Friday, February 18, 2011

Ana's Story

Everyday we hear stories of adults and children that have gone missing or were a victim of human trafficking.  However, it rarely seems that we hear of these missing people being found.  What exactly happened is left up to the imagination and the question of how to prevent this from happening to you or someone in your family is open for discussion. 

As Miss ND International 2011, my platform is on human trafficking, which is also known as the modern day practice of slavery.  The reason I got into researching human trafficking happened over five years ago when I was a freshman in college.  For one of my classes I was required to hear Patrick Atkinson, founder of The God’s Child Project, who was giving a presentation on modern day slavery.  I went, I listened, and I was hooked! I knew I wanted to find out more and see what I could do to help stop this ever increasing problem from growing.  It only took me a day to decide I was going to quit my job and volunteer for The God’s Child Project instead.  From that point forward, I have continued to research and present on the different topics surrounding human trafficking.

The truth is many people have heard of this term but do not fully understand what it means.  Just to give you a glimpse of how immense of a problem human trafficking is, here are a few basic statistics: human trafficking is the third largest criminal industry in world, 800,000 people are trafficked worldwide each year, and 50% of people trafficked into the U.S. each year are children (U.S. Department of Health and Human Services, U.S. Department of Justice; Free the Slaves).

However, stats show us the problem by using numbers, but to fully understand what exactly is taking place it is important to hear the stories of people who have been saved. To do this I am going to share with you a story, provided by The God’s Child Project, about a girl named Ana.  One afternoon in a small village in El Salvador, Ana was outside playing when she noticed a car driving along the bumpy dirt road.  Ana noticed the car coming but did not recognize the driver or the passenger.  The car pulled over to the side of the road and as the passenger talked to Ana the driver grabbed her from behind.  Ana was trapped and the next thing she remembers is being taken to a Guatemalan town and led into a house. What happened next is hard to imagine but Ana was taken into a room where a man came in and raped her, and then other men entered the room and did the same.  Ana had been taken to a brothel and the only reason she was saved was because a neighbor had grown tired of hearing a small girl cry late into the night and called the police.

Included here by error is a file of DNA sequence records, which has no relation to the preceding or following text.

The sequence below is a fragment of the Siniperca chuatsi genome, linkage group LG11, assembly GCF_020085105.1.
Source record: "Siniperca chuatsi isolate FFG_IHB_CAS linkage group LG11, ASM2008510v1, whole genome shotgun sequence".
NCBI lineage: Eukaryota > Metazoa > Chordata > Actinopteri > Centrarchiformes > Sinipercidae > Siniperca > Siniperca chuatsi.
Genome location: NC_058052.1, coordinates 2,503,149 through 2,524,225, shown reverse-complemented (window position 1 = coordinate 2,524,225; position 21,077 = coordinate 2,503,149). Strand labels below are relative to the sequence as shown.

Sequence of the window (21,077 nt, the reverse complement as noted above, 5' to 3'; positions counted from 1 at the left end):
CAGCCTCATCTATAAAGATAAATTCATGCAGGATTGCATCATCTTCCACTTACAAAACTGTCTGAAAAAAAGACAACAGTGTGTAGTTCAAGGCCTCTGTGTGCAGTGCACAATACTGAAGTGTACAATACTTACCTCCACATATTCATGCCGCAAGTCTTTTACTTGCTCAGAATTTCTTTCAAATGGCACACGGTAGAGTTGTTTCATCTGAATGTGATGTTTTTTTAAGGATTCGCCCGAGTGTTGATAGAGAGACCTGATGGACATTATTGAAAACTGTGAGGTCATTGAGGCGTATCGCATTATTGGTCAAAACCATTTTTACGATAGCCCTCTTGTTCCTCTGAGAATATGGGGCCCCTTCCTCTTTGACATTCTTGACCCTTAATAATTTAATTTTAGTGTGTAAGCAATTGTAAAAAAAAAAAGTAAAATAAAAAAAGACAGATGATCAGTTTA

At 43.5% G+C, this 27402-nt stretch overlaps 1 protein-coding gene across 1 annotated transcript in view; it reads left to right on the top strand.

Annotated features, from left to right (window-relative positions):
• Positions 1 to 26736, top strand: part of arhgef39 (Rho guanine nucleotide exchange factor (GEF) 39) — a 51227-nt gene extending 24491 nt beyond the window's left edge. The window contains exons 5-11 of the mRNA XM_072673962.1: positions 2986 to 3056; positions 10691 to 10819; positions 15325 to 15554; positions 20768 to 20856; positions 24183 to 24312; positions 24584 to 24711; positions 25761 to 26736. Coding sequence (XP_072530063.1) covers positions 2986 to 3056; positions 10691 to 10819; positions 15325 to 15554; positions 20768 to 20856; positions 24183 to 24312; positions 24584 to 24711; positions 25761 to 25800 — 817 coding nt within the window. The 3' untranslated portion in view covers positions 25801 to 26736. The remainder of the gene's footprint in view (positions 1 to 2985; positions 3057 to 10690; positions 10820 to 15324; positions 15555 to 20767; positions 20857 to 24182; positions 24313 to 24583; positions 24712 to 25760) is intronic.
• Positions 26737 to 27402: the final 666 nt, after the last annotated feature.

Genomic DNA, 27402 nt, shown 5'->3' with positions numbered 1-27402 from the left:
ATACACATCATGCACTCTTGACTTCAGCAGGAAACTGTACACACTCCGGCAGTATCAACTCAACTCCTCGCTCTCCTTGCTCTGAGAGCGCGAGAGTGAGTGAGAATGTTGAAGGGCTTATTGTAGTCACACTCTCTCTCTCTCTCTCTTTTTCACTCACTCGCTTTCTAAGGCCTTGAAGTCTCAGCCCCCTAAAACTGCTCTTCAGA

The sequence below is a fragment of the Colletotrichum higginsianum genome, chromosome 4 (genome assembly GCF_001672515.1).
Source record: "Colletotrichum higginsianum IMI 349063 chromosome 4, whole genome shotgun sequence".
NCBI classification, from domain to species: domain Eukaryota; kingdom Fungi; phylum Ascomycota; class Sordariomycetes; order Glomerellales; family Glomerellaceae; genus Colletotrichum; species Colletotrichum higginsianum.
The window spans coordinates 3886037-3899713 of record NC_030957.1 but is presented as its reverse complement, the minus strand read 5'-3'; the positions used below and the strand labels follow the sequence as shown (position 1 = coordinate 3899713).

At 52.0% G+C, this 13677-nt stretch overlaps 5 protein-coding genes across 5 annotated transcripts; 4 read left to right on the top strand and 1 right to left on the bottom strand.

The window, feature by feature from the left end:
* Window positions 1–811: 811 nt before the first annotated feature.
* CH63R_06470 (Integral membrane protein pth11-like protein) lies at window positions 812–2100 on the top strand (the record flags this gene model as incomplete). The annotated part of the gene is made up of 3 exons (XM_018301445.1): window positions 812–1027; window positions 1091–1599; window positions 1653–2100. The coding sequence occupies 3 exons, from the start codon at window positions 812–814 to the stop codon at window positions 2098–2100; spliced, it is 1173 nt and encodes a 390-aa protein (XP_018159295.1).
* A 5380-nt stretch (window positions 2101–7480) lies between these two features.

This is just one person’s story who was a victim of human trafficking. Nonetheless, it is so important for people to not forget what happened to Ana but also recognize that there are many untold stories out there of people who have not survived to share theirs.  Until next time I will leave you with this thought, “It can take only a moment to destroy a life, but it can take years to put it back together again.”     

Yours truly,

Stacy Schaffer
Miss North Dakota International 2011